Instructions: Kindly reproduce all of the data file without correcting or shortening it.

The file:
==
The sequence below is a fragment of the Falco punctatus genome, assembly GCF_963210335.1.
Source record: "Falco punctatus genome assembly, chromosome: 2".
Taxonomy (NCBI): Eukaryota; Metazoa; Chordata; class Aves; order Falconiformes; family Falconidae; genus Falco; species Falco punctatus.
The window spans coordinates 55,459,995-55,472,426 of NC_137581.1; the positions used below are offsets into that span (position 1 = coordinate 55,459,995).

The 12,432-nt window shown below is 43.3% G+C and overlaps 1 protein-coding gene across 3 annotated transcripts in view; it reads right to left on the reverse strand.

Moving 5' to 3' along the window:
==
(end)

The sequence below is a fragment of the Falco punctatus genome, assembly GCF_963210335.1.
Source record: "Falco punctatus genome assembly, chromosome: 2".
Taxonomy (NCBI): Eukaryota; Metazoa; Chordata; class Aves; order Falconiformes; family Falconidae; genus Falco; species Falco punctatus.
The window spans coordinates 55,459,995-55,472,426 of NC_137581.1; the positions used below are offsets into that span (position 1 = coordinate 55,459,995).

The 12,432-nt window shown below is 43.3% G+C and overlaps 1 protein-coding gene across 3 annotated transcripts in view; it reads right to left on the reverse strand.

Moving 5' to 3' along the window: